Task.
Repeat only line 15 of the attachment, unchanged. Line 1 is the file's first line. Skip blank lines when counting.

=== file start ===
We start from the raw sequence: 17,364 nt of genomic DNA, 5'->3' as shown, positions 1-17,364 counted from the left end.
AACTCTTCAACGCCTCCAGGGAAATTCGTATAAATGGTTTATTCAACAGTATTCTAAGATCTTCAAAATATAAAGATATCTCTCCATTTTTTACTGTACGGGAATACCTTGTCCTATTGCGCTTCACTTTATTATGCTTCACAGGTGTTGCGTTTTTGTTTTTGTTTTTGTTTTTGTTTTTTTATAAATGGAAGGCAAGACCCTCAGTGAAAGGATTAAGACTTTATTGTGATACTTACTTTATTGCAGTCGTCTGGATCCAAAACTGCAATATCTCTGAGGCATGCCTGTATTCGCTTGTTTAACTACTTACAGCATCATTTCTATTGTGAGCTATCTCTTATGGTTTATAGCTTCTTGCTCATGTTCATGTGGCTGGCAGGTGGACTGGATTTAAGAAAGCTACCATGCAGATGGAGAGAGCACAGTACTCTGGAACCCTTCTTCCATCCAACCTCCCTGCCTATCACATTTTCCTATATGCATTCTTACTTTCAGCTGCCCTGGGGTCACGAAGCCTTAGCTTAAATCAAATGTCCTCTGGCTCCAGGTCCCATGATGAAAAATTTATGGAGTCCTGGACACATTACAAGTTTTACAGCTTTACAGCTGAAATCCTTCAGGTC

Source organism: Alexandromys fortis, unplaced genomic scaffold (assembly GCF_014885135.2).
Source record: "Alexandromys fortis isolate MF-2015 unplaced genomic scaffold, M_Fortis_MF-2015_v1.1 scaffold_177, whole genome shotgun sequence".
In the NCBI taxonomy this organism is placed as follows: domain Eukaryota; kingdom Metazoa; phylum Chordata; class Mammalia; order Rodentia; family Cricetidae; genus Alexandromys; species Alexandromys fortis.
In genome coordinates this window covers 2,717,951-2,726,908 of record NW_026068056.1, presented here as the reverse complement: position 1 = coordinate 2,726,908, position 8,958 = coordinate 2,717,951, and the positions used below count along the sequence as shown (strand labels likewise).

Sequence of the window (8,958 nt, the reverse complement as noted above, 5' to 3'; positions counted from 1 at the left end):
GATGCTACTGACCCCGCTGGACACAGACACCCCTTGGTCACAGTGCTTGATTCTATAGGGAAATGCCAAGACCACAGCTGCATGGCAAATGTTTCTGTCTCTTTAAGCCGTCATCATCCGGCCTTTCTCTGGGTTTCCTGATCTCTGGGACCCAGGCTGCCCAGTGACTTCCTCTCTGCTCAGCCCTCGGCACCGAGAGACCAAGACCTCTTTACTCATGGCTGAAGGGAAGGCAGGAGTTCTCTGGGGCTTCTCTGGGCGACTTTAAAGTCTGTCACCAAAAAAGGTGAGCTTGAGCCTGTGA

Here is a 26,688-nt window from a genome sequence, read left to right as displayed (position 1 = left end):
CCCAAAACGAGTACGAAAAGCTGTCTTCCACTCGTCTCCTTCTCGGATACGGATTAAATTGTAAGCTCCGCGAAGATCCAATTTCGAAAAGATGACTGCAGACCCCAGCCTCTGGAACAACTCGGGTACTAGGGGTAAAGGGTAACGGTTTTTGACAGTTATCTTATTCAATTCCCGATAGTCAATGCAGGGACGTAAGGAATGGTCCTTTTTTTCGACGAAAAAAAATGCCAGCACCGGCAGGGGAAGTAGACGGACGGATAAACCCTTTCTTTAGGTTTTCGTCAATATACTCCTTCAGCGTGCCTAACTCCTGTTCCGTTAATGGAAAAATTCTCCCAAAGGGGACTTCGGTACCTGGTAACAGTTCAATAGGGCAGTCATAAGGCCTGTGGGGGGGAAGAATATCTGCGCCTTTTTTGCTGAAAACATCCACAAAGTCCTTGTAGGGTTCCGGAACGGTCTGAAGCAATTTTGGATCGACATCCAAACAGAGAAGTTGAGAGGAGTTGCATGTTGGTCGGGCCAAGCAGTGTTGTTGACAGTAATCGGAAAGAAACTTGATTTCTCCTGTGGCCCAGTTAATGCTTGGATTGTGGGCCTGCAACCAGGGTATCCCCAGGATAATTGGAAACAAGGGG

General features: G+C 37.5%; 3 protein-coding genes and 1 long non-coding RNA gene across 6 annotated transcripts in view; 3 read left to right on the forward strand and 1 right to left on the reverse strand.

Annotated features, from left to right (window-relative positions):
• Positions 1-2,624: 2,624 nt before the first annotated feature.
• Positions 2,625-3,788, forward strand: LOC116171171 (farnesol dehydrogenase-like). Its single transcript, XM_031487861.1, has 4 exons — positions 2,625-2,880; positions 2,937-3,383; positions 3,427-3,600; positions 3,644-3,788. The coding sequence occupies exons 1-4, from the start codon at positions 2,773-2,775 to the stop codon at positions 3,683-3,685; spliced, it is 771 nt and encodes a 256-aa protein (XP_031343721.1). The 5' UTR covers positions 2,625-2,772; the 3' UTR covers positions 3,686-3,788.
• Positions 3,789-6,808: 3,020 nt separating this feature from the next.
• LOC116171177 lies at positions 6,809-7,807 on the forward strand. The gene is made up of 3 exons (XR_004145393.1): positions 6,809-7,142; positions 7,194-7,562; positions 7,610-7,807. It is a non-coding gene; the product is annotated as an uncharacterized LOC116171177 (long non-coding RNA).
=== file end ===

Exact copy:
• Positions 3,789-6,808: 3,020 nt separating this feature from the next.